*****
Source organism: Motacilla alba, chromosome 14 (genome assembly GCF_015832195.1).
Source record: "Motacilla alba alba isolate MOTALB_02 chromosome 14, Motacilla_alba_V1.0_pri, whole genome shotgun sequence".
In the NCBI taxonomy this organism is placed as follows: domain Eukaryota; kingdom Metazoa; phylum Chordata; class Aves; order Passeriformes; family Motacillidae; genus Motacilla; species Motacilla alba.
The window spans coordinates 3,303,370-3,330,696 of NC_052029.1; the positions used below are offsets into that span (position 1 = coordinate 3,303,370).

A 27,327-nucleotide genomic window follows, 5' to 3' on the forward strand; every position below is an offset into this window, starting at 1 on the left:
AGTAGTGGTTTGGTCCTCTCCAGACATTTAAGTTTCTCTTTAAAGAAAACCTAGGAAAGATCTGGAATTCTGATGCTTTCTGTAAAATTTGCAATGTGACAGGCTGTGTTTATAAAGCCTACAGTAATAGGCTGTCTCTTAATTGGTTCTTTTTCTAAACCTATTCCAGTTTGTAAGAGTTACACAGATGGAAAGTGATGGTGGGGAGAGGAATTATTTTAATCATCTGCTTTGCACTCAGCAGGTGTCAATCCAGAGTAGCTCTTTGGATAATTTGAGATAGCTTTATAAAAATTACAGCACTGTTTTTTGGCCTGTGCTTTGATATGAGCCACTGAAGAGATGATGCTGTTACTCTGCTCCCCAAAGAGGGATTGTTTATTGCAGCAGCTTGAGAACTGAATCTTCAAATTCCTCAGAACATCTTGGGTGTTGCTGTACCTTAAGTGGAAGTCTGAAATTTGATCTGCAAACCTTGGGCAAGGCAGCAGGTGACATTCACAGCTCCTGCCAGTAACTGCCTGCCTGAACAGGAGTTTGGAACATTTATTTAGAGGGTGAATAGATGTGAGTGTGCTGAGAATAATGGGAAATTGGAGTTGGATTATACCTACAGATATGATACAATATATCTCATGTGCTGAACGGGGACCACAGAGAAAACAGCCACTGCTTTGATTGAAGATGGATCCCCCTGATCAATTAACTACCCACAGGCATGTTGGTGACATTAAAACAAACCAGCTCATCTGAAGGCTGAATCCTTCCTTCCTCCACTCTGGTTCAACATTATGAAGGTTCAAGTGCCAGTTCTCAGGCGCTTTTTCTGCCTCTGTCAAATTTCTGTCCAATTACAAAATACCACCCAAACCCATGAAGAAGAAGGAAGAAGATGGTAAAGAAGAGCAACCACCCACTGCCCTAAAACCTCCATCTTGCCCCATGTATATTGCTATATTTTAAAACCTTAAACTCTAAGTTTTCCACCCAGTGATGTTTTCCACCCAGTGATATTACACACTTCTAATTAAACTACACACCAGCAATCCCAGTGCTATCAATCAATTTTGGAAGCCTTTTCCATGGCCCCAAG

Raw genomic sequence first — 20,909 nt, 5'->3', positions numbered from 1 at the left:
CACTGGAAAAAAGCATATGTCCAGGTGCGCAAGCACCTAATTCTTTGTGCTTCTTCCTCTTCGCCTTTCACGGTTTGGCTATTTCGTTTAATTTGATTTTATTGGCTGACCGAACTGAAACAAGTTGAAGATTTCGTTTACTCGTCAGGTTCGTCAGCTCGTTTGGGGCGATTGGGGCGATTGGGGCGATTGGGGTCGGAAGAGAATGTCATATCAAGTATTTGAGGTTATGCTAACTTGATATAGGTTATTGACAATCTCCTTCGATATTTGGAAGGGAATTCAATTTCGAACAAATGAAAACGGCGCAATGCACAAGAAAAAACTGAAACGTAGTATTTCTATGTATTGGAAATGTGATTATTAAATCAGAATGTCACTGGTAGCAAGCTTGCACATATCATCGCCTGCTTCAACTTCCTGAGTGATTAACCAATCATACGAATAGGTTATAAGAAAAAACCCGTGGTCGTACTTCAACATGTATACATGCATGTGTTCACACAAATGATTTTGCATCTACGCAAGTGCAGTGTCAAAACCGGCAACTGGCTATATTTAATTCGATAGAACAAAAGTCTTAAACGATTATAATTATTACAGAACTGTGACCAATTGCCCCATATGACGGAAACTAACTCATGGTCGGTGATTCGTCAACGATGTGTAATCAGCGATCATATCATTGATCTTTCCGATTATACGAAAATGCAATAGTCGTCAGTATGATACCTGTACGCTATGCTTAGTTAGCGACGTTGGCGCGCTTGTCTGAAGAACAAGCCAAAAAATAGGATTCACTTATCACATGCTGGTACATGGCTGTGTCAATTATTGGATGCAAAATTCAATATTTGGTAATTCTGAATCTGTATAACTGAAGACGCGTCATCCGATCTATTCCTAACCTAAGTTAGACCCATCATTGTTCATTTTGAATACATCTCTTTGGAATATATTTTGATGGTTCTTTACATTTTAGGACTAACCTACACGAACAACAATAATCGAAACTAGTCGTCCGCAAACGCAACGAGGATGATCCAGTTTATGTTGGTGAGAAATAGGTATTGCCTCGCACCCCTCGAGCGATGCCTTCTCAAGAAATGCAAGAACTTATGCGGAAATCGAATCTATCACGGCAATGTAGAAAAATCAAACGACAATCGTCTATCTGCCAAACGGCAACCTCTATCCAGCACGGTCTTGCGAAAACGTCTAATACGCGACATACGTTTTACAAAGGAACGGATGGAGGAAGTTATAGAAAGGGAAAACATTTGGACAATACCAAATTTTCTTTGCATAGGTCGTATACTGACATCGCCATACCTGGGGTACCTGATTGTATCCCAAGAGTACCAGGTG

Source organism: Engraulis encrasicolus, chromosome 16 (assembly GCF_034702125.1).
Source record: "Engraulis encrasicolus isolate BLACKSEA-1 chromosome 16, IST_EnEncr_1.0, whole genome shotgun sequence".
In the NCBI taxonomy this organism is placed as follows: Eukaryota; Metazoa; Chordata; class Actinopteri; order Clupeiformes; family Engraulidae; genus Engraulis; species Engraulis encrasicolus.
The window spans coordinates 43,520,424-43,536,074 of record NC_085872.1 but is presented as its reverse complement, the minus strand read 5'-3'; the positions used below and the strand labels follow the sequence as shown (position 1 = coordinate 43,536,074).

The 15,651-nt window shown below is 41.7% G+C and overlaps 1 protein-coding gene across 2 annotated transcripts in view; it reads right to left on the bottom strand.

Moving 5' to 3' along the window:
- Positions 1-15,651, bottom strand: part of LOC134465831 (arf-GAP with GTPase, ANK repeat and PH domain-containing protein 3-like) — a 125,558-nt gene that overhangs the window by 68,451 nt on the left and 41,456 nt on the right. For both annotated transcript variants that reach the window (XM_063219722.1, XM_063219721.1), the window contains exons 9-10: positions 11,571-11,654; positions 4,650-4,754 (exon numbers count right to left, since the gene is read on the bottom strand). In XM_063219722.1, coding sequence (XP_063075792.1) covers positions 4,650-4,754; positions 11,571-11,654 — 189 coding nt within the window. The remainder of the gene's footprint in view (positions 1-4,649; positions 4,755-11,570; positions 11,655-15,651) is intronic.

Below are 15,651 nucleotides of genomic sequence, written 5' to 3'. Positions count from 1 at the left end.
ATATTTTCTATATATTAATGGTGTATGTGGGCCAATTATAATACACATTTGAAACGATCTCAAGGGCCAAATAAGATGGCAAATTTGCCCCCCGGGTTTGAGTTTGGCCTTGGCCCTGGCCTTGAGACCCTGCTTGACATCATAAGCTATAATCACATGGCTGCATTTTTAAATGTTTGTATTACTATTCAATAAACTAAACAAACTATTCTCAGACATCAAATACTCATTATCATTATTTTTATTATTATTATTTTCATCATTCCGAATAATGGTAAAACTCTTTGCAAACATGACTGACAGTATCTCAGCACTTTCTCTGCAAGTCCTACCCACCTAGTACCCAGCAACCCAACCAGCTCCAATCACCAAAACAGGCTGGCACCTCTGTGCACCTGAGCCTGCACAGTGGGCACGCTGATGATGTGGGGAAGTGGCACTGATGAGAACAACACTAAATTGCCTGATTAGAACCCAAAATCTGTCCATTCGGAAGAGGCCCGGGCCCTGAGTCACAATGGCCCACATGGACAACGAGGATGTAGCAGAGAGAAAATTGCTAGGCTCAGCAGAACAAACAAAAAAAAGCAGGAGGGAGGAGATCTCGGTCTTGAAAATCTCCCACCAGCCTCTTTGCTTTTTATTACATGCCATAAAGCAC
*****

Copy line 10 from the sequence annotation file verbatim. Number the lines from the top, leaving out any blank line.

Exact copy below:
Source record: "Engraulis encrasicolus isolate BLACKSEA-1 chromosome 16, IST_EnEncr_1.0, whole genome shotgun sequence".